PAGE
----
Fired Employee's Badge Found At Wreck Site, Paper Reports
Dec. 15, 1987
SAN DIEGO (AP) _ The airline identification badge of a fired USAir employee was found amid the pieces of a Pacific Southwest Airlines plane he is believed to have brought down, killing all 43 aboard, a newspaper reported today.
The San Diego Union cited an unidentified source who requested anonymity in its story about the badge being uncovered amid the wreckage of Flight 1771 in San Luis Obispo County.
The recovery of the badge would contradict statements by company officials last week that David Augustus Burke, 35, of Long Beach surrendered his badge after he was fired. PSA's parent company is USAir.
''The identification badge with a photo was definitely found and it was definitely David Burke's,'' the paper quoted the source as saying.
A PSA spokeswoman told The Associated Press late Monday night the airline had heard rumors that the badge had been found but couldn't confirm the reports.
PSA spokeswoman Margery Craig said airline employees sometimes accumulate several badges during their employment.
''Anything is possible,'' Ms. Craig said of Burke having a second badge. ''I have no idea if he had duplicate badges.''
FBI officials refused to comment to the newspaper report.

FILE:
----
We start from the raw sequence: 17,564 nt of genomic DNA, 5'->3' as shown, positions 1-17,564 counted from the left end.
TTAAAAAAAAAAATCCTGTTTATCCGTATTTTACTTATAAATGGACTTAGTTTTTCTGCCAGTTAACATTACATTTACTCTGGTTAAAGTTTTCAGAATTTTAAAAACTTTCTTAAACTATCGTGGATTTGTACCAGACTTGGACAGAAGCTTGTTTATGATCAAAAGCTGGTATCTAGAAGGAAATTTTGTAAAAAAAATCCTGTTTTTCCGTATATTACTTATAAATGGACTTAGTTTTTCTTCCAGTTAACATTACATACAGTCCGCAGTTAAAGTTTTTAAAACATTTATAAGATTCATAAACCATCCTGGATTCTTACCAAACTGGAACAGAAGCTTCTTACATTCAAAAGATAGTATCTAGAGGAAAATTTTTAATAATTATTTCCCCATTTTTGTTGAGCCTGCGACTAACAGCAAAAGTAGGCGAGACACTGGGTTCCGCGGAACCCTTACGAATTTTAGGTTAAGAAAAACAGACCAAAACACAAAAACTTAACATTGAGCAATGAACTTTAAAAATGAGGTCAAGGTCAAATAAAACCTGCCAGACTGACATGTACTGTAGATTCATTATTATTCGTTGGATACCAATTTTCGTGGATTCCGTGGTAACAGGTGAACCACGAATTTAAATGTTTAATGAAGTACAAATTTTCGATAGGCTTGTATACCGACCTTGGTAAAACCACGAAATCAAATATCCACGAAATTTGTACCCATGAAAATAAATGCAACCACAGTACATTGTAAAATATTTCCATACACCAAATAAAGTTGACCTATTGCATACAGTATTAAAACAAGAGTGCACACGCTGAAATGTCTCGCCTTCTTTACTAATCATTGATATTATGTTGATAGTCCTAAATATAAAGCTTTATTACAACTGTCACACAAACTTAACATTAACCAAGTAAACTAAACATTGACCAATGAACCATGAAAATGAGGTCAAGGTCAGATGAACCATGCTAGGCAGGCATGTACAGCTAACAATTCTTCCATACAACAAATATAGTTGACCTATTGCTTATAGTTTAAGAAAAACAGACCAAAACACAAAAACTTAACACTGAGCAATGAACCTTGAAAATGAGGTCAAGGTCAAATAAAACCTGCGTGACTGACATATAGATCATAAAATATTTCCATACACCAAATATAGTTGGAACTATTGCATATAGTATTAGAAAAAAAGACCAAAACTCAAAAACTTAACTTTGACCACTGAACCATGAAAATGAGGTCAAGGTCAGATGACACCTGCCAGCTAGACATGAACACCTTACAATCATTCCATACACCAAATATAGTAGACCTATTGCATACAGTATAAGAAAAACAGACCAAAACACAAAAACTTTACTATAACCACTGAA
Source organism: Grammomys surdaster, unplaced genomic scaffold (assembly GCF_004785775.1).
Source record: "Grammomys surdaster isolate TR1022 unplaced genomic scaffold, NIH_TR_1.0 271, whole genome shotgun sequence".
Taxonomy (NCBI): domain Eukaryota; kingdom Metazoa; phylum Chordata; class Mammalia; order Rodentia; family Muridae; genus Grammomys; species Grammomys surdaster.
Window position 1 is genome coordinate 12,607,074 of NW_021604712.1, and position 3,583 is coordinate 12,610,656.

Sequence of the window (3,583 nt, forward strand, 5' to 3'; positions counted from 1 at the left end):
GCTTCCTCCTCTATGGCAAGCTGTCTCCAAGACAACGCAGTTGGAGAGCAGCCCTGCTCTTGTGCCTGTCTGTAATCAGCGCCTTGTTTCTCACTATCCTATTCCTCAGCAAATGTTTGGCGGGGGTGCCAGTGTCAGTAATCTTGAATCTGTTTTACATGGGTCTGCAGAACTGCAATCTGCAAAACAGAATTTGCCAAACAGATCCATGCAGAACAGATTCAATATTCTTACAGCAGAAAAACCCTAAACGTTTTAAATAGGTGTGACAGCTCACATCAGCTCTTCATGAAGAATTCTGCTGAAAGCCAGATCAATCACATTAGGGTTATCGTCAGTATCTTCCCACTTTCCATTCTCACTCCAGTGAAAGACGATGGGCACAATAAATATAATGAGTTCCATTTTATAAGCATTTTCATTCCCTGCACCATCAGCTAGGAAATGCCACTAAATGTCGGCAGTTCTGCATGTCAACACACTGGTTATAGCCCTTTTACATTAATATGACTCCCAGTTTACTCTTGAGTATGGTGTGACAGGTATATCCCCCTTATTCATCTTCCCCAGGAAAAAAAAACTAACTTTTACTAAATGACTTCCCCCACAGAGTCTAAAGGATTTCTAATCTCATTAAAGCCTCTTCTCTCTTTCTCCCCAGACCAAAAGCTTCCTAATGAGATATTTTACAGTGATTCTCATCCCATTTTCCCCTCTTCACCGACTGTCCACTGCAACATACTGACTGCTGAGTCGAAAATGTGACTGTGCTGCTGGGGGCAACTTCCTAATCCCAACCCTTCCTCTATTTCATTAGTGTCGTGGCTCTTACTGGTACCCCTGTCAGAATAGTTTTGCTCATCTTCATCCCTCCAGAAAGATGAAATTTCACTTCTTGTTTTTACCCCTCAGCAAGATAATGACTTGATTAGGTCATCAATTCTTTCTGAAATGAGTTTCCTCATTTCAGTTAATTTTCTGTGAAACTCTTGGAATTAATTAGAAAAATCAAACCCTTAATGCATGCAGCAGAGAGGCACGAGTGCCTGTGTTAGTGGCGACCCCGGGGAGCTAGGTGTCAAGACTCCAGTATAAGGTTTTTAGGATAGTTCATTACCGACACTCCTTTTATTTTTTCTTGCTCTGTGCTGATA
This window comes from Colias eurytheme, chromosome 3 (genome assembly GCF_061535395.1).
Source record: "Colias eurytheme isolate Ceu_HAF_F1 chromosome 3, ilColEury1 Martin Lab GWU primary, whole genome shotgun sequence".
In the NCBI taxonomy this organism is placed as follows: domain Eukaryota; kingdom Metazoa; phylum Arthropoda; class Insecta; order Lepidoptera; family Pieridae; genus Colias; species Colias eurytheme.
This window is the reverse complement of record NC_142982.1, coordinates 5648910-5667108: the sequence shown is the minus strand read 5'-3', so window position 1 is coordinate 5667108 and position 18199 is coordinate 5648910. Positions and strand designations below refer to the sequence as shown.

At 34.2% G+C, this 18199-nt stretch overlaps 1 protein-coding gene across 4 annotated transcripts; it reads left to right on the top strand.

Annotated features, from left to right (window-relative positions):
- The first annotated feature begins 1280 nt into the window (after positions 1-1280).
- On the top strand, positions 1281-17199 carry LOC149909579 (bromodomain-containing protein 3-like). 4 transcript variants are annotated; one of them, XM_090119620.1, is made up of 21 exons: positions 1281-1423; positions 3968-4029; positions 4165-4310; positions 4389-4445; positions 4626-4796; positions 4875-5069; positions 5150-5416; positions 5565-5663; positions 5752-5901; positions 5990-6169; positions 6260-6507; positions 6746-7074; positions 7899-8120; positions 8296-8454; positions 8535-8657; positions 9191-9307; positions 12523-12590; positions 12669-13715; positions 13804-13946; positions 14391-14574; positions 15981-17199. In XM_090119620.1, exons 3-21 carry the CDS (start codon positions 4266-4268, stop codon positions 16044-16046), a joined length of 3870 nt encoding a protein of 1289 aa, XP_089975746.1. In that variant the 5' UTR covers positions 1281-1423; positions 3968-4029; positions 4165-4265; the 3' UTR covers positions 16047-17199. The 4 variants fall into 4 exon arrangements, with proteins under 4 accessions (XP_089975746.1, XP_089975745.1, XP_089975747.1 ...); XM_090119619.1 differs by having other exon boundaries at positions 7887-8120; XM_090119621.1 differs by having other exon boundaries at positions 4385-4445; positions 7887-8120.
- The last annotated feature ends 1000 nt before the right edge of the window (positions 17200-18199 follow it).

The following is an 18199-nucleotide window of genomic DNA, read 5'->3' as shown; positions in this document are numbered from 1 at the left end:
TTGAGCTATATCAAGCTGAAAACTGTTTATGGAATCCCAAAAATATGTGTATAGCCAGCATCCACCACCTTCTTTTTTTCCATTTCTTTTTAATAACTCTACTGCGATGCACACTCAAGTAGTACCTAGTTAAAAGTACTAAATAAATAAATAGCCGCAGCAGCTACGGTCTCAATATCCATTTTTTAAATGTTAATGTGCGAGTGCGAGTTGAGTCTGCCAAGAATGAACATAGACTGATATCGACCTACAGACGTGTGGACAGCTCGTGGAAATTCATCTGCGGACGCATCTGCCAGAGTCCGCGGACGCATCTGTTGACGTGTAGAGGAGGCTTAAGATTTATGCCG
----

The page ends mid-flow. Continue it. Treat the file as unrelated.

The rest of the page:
Federal authorities believe Burke may have used his airline identification badge to evade weapons detection devices and smuggle a gun aboard Flight 1771 on Dec. 7 with the intention of killing his former boss, who was a passenger on the plane.
Federal authorities say Burke may have shot Raymond Thomson, 48, the USAir station manager in Los Angeles, and then the crew of the BAe 146, causing the plane to plunge 22,000 feet into a remote central California cow pasture.
Burke was fired by Thomson Nov. 19 for allegedly stealing $69 in beverage receipts. Both men were among Flight 1771's dead.
USAir said immediately following the crash that Burke surrendered his USAir identification card when he was dismissed, and the card was destroyed.
FBI spokesman Fred Reagan told the Union he could neither confirm nor deny reports that the card was found.
The incident has prompted a congressional subcommittee to schedule hearings for Thursday on security at six airports, including Los Angeles International. The hearings had been planned for March.
Among the issues to be covered at the hearings, before the House Government Operations Subcommittee on Government Activities and Transportation, are the issuing of identification badges to airline employees and other people who work around airports.
A .44-caliber Magnum pistol and six spent shells were found in the wreckage scattered over 20 acres. FBI investigators said the gun was loaned to Burke.
The plane's voice recorder recovered at the crash scene revealed an intruder was in the cockpit before the crash.
Shortly before the plane crashed, the flight crew declared an emergency, saying gunshots had been fired in the passenger cabin.
Also recovered at the crash scene was a note reportedly in Burke's handwriting on an airsickness bag. It said: ''Hi Ray, I think it's sort of ironical that we end up like this. I asked for some leniency for my family, remember. Well I got none and you'll get none.''